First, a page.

Guide written by:
Albert, Manager of a gardening service, Leicester
Let's talk about uncapping machines, radial or tangential extractors, wax melters, refractometers, honey pumps, strainers and stainless steel or plastic maturators. As you can see from the list, a beekeeper needs various equipment in order to manager an apiary and most importantly, harvest the honey. Today we focus on beekeeping and the essential honey-making equipment.
- Nature of honey
- Number of frames
- Volume of honey
Producing honey: having the right equipment
Honey harvest time is a particularly vital period for beekeepers, especially for beginners. With your own personal expectations, pride and need to share with others, the harvest is the period when all that hard work is finally rewarded. To finish with a successful harvest is not easy, and it implies the application of steps that have been followed countless times on the path to success. If the beekeeper has already reached the point of making honey, the honey filled frames have already been pulled from the hive and are waiting in an isolated room. To get on with the process however, a beekeeper must have a few different pieces of specially adapted equipment.
Essential beekeeping equipment
Knife or uncapping harrows
Knives and harrows are designed to remove lids and take honey off of the frames.
Required for the harvesting of wax and the various debris produced during the honey production.
It can be manual (equipped with a crank) or motorized. If the latter, it is either radial (the frames fit into spokes) or tangential (lateral frame layout).
Essential for filtering out clumps ofdebris that may be present in honey. It is available in both a single or double model.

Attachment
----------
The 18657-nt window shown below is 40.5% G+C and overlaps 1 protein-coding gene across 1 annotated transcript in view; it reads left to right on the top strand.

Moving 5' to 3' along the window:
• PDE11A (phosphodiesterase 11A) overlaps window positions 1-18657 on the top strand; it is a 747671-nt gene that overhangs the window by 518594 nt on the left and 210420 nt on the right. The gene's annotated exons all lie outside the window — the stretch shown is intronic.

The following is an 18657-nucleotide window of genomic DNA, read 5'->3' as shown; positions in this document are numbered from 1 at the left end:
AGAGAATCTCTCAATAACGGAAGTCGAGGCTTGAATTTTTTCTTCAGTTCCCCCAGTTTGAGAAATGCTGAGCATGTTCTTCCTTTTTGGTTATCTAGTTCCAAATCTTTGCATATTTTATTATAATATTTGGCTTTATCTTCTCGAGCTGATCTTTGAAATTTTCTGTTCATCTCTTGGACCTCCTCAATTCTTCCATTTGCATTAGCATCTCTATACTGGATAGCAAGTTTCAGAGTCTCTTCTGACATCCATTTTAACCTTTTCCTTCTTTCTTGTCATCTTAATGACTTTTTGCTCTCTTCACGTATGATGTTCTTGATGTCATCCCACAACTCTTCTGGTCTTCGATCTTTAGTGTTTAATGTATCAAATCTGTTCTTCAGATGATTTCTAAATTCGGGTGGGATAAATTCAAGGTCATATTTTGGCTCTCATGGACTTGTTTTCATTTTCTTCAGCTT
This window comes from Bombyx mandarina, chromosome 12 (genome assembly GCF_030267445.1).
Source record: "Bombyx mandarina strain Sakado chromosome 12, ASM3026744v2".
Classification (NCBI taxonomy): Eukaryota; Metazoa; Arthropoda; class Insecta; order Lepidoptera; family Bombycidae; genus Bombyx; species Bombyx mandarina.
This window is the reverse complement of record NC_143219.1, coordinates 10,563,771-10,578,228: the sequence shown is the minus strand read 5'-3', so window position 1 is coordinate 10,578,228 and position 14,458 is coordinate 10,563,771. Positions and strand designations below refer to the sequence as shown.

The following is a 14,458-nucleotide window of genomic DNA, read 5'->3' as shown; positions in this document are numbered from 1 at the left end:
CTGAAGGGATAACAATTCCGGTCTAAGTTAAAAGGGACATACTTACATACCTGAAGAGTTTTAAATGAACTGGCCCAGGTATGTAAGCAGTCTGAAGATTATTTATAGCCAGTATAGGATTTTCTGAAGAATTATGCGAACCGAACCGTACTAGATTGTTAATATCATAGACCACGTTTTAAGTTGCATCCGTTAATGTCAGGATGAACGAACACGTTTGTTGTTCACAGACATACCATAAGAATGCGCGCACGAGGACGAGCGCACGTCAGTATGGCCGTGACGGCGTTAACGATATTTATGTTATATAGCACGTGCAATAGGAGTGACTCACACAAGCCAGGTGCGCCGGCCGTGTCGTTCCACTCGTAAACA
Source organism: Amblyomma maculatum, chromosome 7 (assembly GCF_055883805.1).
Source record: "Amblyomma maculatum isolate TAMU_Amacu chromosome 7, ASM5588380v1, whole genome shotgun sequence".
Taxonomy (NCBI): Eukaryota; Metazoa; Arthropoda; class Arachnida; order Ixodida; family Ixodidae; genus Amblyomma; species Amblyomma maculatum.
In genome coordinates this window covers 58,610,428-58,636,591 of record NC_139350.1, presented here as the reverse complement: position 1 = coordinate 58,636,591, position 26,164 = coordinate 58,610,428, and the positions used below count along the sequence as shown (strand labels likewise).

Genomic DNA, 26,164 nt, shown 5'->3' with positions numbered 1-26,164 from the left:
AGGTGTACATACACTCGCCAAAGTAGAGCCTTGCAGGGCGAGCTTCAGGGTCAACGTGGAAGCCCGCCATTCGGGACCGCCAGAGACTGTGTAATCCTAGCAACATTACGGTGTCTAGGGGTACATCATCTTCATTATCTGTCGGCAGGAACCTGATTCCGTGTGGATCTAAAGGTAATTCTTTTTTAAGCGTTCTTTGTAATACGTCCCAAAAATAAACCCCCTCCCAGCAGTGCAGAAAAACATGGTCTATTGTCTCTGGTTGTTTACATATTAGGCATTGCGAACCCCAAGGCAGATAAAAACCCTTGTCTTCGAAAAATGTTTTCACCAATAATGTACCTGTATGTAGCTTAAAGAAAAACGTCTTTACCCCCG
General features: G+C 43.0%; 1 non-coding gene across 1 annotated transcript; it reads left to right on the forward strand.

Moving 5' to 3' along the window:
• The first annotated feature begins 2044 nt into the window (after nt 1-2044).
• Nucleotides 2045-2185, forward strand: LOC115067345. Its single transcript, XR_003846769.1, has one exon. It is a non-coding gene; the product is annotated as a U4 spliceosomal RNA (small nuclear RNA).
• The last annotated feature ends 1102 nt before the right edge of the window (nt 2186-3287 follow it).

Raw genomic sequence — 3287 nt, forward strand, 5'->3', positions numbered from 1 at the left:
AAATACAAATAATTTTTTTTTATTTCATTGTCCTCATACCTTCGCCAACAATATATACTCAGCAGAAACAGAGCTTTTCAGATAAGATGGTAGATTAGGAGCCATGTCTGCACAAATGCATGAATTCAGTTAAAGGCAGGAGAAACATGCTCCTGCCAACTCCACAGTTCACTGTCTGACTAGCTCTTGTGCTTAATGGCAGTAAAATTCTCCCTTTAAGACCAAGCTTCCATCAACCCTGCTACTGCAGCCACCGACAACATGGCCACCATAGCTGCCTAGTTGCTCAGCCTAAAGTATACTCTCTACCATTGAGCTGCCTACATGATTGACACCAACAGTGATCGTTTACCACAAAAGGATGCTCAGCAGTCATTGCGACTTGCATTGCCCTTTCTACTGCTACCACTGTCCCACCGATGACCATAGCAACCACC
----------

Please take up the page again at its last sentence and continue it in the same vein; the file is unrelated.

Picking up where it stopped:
Buckets are used to recover the honey after its first filtration and then pour it into another filter, this time above the maturator.
A very efficient, temperature-adjustable filter, ideal for rapeseed honey. It works exceptionally well placed above the maturator, but it can also be useful for already decanted honey.
An Important tool that can manipulatethe honey's moisture content, which must always be below 18%
It is a practical device for liquefying honey, with some models even equipped with a probe to prevent overheating of honey and to limit power consumption.
This is a tank of variable dimensions, depending on the colony's production capacity, for decanting honey. It can be composed of either stainless steel or plastic.
Largely used for large beekeeping operations only, it can quickly and efficiently transfer large quantities of honey all the while keeping any losses down to a minimum.
It is used to mix one or several honeys and is either motorized or mounted on a drill.
Designed for professional beekeepers, it gives a beekeeper the ability to mix liquid honeys, recover crystallized honey and obtain a specific consistency, by adjusting how often it is used.
Choosing your beekeeping equipment
The process of producing honey can be summed up in a few key steps. Each steps makes use of similar equipment, use in slightly different approaches. Before starting to build your collection of tools, there are several factors that should be considered.
Frames to process
The first thing to verify is the number of frames that need to be processed, or in other words, the amount of honey that is about to be harvested. It's safe to say that if you are only expecting a modest harvest, there is no use in purchasing expensive equipment! A reasonably priced honey starter kit is generally more than enough to get started in beekeeping. Once production becomes more consistent, you can switch to a motorized extractor to save yourself the time and the back pain.